disagreements among peers, and inspiring the trust and cooperation of others. Below Average Average Above Average 3. Demonstrates good social judgment. 1 2 3 4 5 6
7 8 9 6. Motivates others. 1 2 3 4 5 6 7
8 9 11. Takes charge, assumes a leadership role in group activities. 1 2 3 4 5 6 7
8 9 Gifted Rating Scale MotivationMotivation refers to the childs drive or persistence, desire to succeed, tendency to enjoy challenging tasks, and ability to work well without encouragement or reinforcement. Motivation is not typically identified as a type of giftedness, but rather viewed as the energy that drives the child to achieve. Motivation can be observed in a variety of contexts, such as when working on academic tasks or artistic endeavors. Below Average Average Above Average 1. Shows pride in work. 1
2 3 4 5 6 7 8 9 8. Sets challenging goals. 1 2
3 4 5 6 7 8 9 11. Persists on tasks even when initial efforts are not successful. 1 2
3 4 5 6 7 8 9 Steps in the Identification Process REFERRAL ELL or Low SES student IQ 1 standard deviation above the mean Student demonstrates giftedness Evidence of superior
intellectual development and potential Evidence of demonstrated ability in leadership, motivation, academic performance, and/or creativity Meets two out of three criteria: 75th percentile or greater in reading or math achievement Majority of gifted behavior from district checklist 10 out of 16 on student work samples Need for the program ELIGIBILITY DETERMINA TION
Blooms Taxonomy Typical Leaner Gifted Learner e g a ngu a l g n i t c e d n n n a s
Co t r d a e t a i t n e e r h t e diff ion for t c u r t s
d e in t gif 31 Processes for differentiation of the ELA CCSS Ste p 1 2 Accelerate by standard and/or grade Differentiate activities and questions, using complexity and creativity as criteria
Create interdisciplinary product demands across standards Add writing activities, based on selected texts, calibrated to writing CCSS Add project specifications, calibrated to speaking and listening CCSS Add presentation guidelines, as above 3 4 5
Integrate reading, writing, speaking and listening CCSS standards whenever possible in the differentiation process. Create model activities and question sets at each relevant grade level cluster. Examples of Differentiated Task Demands: Gift of the Magi Differentiating CCSS English Language Arts 33 Select Standard CCSS-ELA RL 5.3. Typical Learner Read Gifted/Advanced
Learner Read Gift of the Magi (Henry, 1992) Discussion Gift of the Magi (Henry, 1992) Discussion Discussion Questions Gift of the Magi Typical Learner 1. Who are the main characters in this story? 2. How do these characters interact with each other in this story? 3. Based on these
interactions, how would you describe their relationship? 4. What is the authors purpose in telling this story? Gifted/Advanced Learner 1. How would you describe Dellas feelings for Jim? Jims feelings for Della? 2. How would you describe their relationship based on your knowledge of them before they come together at the end of the story? 3. How did each character respond to the gifts? 4. What assumptions does each character make about the other?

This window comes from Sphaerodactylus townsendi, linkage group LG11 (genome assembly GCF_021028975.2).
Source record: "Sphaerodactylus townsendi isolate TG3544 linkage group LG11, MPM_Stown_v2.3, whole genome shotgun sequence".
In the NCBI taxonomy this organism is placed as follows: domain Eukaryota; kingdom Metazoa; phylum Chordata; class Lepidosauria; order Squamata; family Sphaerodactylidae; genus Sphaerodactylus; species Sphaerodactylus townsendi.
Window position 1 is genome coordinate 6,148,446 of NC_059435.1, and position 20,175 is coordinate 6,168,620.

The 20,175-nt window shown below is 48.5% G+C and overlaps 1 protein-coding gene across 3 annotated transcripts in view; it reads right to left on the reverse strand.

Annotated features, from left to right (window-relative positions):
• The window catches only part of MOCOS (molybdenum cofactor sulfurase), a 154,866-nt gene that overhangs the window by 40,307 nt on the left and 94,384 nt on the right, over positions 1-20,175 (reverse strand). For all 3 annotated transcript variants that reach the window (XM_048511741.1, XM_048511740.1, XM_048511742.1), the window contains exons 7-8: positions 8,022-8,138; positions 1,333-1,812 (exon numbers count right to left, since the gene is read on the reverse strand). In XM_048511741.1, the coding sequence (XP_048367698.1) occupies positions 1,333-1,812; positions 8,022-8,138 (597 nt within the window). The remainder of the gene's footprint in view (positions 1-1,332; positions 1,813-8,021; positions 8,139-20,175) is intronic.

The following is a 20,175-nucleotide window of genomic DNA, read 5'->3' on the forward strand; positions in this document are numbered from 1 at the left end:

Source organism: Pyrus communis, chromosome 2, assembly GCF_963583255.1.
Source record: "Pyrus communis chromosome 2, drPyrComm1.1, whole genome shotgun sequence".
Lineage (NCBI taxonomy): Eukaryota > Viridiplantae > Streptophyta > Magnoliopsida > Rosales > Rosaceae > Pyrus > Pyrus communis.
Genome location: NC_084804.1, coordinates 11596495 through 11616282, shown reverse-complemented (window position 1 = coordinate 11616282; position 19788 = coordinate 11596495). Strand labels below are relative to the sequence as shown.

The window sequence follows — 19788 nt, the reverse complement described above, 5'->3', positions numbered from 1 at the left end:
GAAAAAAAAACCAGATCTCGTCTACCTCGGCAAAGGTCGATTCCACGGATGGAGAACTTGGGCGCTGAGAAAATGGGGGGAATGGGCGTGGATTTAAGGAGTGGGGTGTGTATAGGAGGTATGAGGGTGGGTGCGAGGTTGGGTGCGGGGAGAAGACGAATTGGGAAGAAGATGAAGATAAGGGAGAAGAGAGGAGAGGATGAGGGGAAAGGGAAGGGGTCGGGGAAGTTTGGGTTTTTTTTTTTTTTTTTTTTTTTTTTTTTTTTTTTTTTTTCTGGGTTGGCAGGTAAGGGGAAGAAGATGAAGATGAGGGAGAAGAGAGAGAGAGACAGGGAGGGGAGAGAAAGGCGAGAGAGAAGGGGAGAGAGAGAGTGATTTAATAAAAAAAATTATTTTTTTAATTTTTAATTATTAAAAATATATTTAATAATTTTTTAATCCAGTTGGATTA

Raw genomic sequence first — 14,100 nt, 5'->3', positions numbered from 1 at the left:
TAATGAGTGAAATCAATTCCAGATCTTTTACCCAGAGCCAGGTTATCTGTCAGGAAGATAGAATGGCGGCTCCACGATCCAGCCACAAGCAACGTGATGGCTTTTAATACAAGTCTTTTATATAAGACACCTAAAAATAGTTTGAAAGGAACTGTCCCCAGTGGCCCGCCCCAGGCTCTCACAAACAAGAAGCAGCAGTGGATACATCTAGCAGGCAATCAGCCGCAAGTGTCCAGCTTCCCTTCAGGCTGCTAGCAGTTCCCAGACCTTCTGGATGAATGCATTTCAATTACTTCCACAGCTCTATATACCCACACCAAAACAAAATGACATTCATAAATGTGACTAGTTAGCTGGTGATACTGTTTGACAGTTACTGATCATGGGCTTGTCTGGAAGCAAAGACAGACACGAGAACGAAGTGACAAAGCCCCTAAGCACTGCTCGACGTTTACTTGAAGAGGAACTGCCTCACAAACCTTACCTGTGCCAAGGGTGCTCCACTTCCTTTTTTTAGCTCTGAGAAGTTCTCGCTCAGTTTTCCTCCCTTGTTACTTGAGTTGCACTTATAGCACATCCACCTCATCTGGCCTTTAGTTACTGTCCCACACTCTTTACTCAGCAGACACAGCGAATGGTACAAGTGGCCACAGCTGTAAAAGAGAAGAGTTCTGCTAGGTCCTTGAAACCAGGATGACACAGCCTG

More Discussion Questions For Gifted/Advanced Learners Typical Learner Read Gifted/Advanced Learner Read Gift of the Magi (Henry, 1992) Discussion Gift of the Magi (Henry, 1992) Pre-reading Writing Discussion Pre-Reading Writing Gift of the Magi Gifted/Advanced Learner
Describe gift giving and receiving. Indicate your view on the giver and receiver. Develop a persuasive essay describing a few main points to support your belief. Typical Learner Read Gift of the Magi (Henry, 1992) Gifted/Advanced Learner Read Gift of the Magi (Henry, 1992) Pre-reading Writing Discussion Discussion Writing Writing Speaking and Listening
Writing Typical Learner 1. Develop an alternate reporting of this story that illustrates how the story would be changed if the story was told from the point of view of one of the characters. Gifted/Advanced Learner 1. Research the spending habits of Americans around recent holidays and compare these habits to those of other cultures over the last 5 years. 2. Select an aspect of spending to consider and report to classmates: a) US spending trends compared to other countries
b) Types of holiday spending c) Spending habits of men d) Spending habits of women Typical Learner Read Gift of the Magi (Henry, 1992) Gifted/Advanced Learner Read Gift of the Magi (Henry, 1992) Pre-reading Writing Discussion Discussion Writing Writing Speaking and Listening
Speaking and Listening Gift of the Magi Gifted/Advanced Learner Speaking/Listening Develop a presentation to the class and provide information about one aspect of these habits to share with classmates. Evaluate the trends in spending or habits and illustrate using graphic presentation software. CCSS.ELA-Literacy.Speaking/ Listening 7.4: Present claims and findings, emphasizing salient points in a focused, coherent manner with pertinent descriptions, facts, details, and examples; use appropriate eye contact, adequate volume, and clear pronunciation. CCSS.ELA-Literacy.Speaking/
Listening 7.5: Include multi Differentiation Considerations Abstract thinking about the human condition; Development of a well-supported persuasive argument in an essay; Product development and presentation for an authentic audience; Consideration of literary devices; Infusion of multiple language arts standards; Interdisciplinary research; Out-of-level objective (above level); Choice provided in selection of topic for reporting to classmates; Evaluation of trends and illustration through technology; and Communication using images generated via technology.